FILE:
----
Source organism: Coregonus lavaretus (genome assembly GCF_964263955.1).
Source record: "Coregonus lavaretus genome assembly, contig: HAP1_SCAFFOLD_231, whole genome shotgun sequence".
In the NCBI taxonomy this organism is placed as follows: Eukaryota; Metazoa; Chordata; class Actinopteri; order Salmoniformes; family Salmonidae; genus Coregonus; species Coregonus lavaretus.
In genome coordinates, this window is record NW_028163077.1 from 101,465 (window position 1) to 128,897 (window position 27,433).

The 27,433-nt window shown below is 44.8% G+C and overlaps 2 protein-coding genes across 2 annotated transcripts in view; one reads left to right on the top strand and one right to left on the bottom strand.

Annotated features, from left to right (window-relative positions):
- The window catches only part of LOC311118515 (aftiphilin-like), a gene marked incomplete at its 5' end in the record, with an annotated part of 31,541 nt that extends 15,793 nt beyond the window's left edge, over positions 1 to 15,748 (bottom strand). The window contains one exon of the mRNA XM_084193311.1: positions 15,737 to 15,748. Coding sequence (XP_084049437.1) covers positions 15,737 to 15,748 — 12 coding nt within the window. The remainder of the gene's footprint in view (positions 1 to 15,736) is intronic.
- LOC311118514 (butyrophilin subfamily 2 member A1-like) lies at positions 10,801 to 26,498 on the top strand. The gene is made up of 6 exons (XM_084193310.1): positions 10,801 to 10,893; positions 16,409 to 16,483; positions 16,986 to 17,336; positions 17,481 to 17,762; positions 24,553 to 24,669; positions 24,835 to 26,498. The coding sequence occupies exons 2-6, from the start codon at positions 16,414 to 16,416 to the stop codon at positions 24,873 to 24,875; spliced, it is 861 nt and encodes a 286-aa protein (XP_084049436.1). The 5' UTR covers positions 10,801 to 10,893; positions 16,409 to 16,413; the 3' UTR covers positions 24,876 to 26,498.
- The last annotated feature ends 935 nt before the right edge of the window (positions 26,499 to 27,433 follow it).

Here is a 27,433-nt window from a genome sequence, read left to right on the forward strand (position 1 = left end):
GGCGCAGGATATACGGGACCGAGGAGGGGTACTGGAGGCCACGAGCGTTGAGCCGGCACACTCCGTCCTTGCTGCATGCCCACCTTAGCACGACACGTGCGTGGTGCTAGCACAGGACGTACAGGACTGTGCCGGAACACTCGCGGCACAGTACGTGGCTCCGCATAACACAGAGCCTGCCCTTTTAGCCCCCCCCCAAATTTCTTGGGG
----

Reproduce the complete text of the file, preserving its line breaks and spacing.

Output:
Source organism: Coregonus lavaretus (genome assembly GCF_964263955.1).
Source record: "Coregonus lavaretus genome assembly, contig: HAP1_SCAFFOLD_231, whole genome shotgun sequence".
In the NCBI taxonomy this organism is placed as follows: Eukaryota; Metazoa; Chordata; class Actinopteri; order Salmoniformes; family Salmonidae; genus Coregonus; species Coregonus lavaretus.
In genome coordinates, this window is record NW_028163077.1 from 101,465 (window position 1) to 128,897 (window position 27,433).

The 27,433-nt window shown below is 44.8% G+C and overlaps 2 protein-coding genes across 2 annotated transcripts in view; one reads left to right on the top strand and one right to left on the bottom strand.

Annotated features, from left to right (window-relative positions):
- The window catches only part of LOC311118515 (aftiphilin-like), a gene marked incomplete at its 5' end in the record, with an annotated part of 31,541 nt that extends 15,793 nt beyond the window's left edge, over positions 1 to 15,748 (bottom strand). The window contains one exon of the mRNA XM_084193311.1: positions 15,737 to 15,748. Coding sequence (XP_084049437.1) covers positions 15,737 to 15,748 — 12 coding nt within the window. The remainder of the gene's footprint in view (positions 1 to 15,736) is intronic.
- LOC311118514 (butyrophilin subfamily 2 member A1-like) lies at positions 10,801 to 26,498 on the top strand. The gene is made up of 6 exons (XM_084193310.1): positions 10,801 to 10,893; positions 16,409 to 16,483; positions 16,986 to 17,336; positions 17,481 to 17,762; positions 24,553 to 24,669; positions 24,835 to 26,498. The coding sequence occupies exons 2-6, from the start codon at positions 16,414 to 16,416 to the stop codon at positions 24,873 to 24,875; spliced, it is 861 nt and encodes a 286-aa protein (XP_084049436.1). The 5' UTR covers positions 10,801 to 10,893; positions 16,409 to 16,413; the 3' UTR covers positions 24,876 to 26,498.
- The last annotated feature ends 935 nt before the right edge of the window (positions 26,499 to 27,433 follow it).

Here is a 27,433-nt window from a genome sequence, read left to right on the forward strand (position 1 = left end):
GGCGCAGGATATACGGGACCGAGGAGGGGTACTGGAGGCCACGAGCGTTGAGCCGGCACACTCCGTCCTTGCTGCATGCCCACCTTAGCACGACACGTGCGTGGTGCTAGCACAGGACGTACAGGACTGTGCCGGAACACTCGCGGCACAGTACGTGGCTCCGCATAACACAGAGCCTGCCCTTTTAGCCCCCCCCCAAATTTCTTGGGG